William Leroy Emmet
Pioneer of the electric drive in ships, steam turbines, electric motors and countless other improvements in AC power.
William LeRoy Emmet (1859-1941) consulting engineer of the General Electric Company, devoted years to the study of electric ship propulsion and was recognized as a pioneer in this line of work. As early as 1909 he pointed out that electric ship propulsion was feasible, economical, and practical. He also gained fame with his development of the steam turbine and the Emmet mercury vapor process of power generation. He held an impressive 122 patents during his lifetime.
Emmet helped design generators for the famous Niagara Falls hydropower project. This solidified respect for his expertise in the corporate world and allowed him to take on the steam turbine as the next project.
Above: a railway electric motor from Thomson-Houston Company. 1880s.
In 1901 he took up the study of the Curtis steam turbine. He began experimenting upon
arrangements different from those which Mr. Curtis had tried and, in a very short time,
developed a large and successful industry which far outstripped all other turbine
activities in the electrical field.
See our video where historian George Wise talks about Emmet's role in pioneering the steam turbine.
The next large campaign to which Mr. Emmet devoted his energies was the development of electrical propulsion in ships. Through his efforts the electric drive for large warships was adopted by the Navy, the first of these being installed in the USS New Mexico.
it was in the midst of his ship activities that Mr. Emmet began work on the development of a process embodying the vaporizing of mercury instead of water in turbines for the generation of power. The vaporized mercury, after driving one turbine, is condensed, and in cooling it water is converted into steam to drive a second turbine from the one firebox. The first plants of this type were installed at Hartford, Connecticut, Schenectady, New York, Kearney, New Jersey, Lynn and Pittsfield, Massachusetts.
Prior to his achievements in the steam turbine field~ he attained prominence through his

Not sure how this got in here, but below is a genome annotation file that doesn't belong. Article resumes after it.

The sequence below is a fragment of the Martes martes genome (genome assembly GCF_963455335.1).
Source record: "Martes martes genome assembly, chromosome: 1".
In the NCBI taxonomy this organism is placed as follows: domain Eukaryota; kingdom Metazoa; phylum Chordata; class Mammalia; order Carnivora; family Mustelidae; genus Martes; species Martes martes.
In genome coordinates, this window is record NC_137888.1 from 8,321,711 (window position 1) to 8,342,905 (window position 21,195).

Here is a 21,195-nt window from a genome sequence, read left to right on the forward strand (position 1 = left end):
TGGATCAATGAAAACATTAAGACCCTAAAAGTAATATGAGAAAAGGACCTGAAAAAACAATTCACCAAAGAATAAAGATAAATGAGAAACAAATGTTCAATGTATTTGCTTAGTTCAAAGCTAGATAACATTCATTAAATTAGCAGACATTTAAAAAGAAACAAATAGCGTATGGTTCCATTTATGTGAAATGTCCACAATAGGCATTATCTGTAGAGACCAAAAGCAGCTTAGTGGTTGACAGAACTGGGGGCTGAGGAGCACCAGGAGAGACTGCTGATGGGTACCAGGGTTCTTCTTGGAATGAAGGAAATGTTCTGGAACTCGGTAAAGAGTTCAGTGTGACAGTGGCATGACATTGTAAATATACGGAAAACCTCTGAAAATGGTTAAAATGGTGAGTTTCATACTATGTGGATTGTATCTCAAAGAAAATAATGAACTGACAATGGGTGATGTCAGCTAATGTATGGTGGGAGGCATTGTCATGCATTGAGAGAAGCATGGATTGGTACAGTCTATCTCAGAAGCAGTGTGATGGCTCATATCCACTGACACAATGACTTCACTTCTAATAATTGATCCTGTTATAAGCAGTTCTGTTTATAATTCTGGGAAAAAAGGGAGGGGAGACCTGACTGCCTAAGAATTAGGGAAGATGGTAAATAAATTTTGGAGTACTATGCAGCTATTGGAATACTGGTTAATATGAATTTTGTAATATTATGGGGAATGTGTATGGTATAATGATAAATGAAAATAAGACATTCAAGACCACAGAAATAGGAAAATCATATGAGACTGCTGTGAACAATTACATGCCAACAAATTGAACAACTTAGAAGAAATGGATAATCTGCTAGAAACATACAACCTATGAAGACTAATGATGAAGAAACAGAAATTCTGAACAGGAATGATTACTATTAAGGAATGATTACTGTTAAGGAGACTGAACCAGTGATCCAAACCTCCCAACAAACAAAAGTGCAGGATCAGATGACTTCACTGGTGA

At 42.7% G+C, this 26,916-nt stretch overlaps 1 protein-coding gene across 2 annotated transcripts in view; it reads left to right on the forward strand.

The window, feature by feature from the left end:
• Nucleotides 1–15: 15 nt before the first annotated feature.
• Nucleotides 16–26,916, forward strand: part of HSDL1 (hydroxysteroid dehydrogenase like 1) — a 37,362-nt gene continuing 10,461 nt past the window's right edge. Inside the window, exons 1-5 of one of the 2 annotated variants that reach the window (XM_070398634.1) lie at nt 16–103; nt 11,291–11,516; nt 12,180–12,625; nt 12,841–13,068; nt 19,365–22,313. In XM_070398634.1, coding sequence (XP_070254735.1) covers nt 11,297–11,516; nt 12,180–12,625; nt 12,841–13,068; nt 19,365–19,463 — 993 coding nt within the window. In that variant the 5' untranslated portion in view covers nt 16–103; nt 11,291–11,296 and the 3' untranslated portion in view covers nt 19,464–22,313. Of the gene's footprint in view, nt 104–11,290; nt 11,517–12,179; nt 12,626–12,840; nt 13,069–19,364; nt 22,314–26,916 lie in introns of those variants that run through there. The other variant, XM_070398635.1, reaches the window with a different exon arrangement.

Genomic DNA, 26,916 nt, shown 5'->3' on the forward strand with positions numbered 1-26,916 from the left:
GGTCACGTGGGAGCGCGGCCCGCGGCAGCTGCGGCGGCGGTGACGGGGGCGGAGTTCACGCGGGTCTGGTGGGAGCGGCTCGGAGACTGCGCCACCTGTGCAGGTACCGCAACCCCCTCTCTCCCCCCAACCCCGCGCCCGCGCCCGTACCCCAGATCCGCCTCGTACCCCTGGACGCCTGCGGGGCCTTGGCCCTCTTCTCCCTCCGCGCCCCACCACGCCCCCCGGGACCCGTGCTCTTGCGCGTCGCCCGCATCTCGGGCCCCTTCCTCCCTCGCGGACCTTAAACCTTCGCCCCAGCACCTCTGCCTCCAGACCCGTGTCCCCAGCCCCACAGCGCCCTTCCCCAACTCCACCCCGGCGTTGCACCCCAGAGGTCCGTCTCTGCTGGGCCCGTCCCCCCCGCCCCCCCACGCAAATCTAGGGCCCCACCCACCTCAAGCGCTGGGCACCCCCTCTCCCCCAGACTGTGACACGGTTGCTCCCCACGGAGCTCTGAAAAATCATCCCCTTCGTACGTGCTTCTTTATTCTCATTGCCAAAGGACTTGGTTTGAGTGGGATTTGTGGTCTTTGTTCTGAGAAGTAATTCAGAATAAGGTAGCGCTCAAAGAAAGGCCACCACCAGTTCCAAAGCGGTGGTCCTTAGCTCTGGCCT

work in developing the general use of alternating current,
and a number of inventions
which since have come into universal use stand to his credit. Among his more important
electrical inventions are the oil switch
and varnished cambric cable. He also invented
several types of transformers, several different forms of insulation for alternators,
and many devices that are employed in connection with the Curtis steam turbine. His most
brilliant accomplishments, however, were more in the nature of an institutor of new
methods and ideas than as an inventor, and a great deal of his most useful work could
not be patented nor even classified as invention. His qualifications, specially fitted
him for finding new scope for the talent and facilities of the Company's organization.
Emmet was a pleasant natured bachelor who enjoyed hobbies like swimming, curling, skiing, fishing and astronomy.
Mr. Emmet was the author of "The Autobiography of an Engineer", "Alternating Current Wiring and Distribution", and of numerous important papers presented before the American Institute of Electrical Engineers and other engineering societies. He was a member of the American Philosophical Society, American Institute of Electrical Engineers, American Society of Mechanical Engineers, Society of Naval Architects and Marine Engineers, and of the wartime Naval Consulting Board of the United States. He received the honorary degree of D.Sc. from Union College in 1910, and later the same degree from Trinity College. He was awarded the Gold Medal for vertical shaft turbines at the St. Louis Exposition, the Gold Medal for electric ship propulsion at the San Francisco Exposition, and the Elliott Cresson Medal in 1920. William Emmet died September 26, 1941, at the age of eighty-two.
Edison Tech Center
Edwin Reilly Jr.
The General Electric Story. by Bernard Gorowitz. 1999
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